This is why we see such contention over certain things. For instance, the aluded 'rape' of Lara Croft in the latest Tomb Raider. If you believe the game is sexist, you will say that the game promotes violence against women and portrays women unable to defend themselves against sexual predators as well as turning Lara into a 'sexual object'. If you do not believe that, you will say that the backstory shows Lara to be a strong character by overcoming what many consider to be 'the most devastating act of violence that can happen to a woman' and coming through on the other side a stronger person. If you don't give a damn you might just think that you needed something to fill a mandatory 5 minute cutscene and think it absolutely no different than anything portrayed in thousands of movies, television shows, or books and could care less what it is about as long as you get paid at the end of the week. 

The point here is that before you open your mouth to criticize, ask yourself if you are actually being objective and critical, or if you are allowing your own grossly simplified mental models to do your thinking for you.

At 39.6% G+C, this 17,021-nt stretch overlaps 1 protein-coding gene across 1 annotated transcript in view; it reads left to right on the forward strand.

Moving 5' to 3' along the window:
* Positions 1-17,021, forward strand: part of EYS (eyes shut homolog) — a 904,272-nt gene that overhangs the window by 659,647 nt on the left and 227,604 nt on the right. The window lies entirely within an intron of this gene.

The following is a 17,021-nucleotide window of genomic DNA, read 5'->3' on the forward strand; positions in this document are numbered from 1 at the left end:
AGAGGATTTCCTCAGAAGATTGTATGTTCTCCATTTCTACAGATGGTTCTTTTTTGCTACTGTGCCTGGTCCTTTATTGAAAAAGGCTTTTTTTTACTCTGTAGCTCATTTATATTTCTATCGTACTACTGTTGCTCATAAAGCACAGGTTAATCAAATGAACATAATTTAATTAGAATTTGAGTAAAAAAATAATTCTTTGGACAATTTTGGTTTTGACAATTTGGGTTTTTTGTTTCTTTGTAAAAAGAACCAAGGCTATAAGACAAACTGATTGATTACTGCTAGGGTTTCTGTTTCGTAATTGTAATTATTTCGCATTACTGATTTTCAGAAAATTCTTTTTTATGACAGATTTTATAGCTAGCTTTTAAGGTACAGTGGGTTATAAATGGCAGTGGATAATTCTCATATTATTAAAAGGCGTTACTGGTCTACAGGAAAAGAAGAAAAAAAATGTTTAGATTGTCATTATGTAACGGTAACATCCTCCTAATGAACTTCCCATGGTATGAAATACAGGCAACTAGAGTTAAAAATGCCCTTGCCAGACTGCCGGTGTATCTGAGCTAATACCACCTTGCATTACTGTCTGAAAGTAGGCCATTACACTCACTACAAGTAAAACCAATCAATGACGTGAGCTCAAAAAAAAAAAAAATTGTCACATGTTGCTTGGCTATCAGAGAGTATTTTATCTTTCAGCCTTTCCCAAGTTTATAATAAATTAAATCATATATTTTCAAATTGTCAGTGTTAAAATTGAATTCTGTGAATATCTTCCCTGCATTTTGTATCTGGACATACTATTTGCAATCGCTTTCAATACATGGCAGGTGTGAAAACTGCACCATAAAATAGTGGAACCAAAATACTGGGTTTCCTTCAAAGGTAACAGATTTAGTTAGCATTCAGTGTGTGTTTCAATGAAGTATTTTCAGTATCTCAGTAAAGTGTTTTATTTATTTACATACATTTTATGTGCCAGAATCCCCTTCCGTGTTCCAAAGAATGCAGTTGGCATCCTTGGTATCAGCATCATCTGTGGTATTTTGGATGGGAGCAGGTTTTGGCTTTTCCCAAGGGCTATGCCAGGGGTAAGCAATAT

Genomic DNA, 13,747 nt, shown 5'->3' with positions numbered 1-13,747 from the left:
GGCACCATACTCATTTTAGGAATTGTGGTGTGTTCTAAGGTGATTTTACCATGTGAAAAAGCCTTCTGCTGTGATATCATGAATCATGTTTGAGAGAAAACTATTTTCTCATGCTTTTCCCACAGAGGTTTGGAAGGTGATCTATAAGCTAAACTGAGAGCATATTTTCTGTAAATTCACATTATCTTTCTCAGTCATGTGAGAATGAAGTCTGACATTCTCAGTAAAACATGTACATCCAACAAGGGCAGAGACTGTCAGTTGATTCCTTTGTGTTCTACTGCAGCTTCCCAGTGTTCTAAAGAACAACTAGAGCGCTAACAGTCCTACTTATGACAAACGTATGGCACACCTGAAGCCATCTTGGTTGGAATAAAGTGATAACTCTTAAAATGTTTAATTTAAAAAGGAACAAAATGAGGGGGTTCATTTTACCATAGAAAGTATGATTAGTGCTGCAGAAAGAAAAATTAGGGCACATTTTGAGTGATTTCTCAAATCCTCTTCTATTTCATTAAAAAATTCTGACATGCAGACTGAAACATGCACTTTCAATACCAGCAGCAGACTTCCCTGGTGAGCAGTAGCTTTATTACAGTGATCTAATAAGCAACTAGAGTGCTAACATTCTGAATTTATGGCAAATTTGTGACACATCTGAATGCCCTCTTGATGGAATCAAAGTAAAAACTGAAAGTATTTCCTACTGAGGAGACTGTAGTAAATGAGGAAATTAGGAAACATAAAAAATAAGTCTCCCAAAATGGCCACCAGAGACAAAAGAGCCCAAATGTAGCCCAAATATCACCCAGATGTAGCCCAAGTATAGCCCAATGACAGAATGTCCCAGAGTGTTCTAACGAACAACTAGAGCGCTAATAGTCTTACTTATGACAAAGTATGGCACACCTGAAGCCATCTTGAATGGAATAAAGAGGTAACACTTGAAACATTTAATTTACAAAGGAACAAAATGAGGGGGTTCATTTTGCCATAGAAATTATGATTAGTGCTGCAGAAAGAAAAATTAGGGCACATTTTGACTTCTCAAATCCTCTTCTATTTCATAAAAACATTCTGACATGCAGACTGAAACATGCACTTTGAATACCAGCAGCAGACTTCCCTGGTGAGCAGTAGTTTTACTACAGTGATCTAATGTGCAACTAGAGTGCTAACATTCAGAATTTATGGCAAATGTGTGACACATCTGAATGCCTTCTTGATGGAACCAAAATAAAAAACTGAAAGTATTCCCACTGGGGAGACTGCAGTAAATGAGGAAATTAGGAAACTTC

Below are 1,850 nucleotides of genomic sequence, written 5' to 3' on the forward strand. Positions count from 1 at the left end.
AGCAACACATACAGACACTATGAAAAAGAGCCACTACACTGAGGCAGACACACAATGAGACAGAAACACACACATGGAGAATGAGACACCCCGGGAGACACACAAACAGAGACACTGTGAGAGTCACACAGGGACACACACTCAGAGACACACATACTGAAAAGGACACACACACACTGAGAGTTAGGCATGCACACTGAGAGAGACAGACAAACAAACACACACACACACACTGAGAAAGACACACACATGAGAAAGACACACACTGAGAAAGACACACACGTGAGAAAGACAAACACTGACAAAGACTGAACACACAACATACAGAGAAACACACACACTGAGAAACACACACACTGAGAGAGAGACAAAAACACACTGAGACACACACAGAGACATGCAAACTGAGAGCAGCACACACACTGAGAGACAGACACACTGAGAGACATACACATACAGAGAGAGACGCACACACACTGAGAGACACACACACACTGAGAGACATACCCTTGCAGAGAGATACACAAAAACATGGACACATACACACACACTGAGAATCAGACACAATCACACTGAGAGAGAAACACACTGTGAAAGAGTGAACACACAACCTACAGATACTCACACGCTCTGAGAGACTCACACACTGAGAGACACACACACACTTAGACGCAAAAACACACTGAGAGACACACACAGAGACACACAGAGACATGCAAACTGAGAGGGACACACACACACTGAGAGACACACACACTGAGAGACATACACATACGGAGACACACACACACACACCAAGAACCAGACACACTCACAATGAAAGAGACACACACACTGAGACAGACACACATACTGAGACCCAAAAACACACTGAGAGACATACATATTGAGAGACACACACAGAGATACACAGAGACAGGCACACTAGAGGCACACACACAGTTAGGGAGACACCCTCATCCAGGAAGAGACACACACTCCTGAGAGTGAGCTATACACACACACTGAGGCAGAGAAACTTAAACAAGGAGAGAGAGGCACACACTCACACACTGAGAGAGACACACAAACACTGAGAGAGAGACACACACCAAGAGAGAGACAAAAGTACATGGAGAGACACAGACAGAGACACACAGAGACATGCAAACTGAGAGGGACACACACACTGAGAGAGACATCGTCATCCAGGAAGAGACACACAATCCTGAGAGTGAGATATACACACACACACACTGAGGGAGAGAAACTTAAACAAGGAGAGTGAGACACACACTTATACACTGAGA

Harassment

Harrassment in any form, regardless of the subject matter is NOT OK, and should not be tolerated in any decent society. Violaters should be hitched to a post and publicly flogged and humiliated for attempting to use force against another free person. Thank you, that is all that needs to be said about harassment.

Ok..So that is not all that needs to be said about it, but it is a good start. In my last article on this subject I talked more about harassment in general, particularly from a legal standpoint. Harassment is the use of force to intimidate someone in order to gain some advantage. Now, I know that the legal definition is a little more... um.. broad, undefined, vague, ludicrous, imaginative, stupid, etc.... but really harassment is the use of force. The only entity given the authority to use force is the government, and even then they are only allowed to use the force we grant them.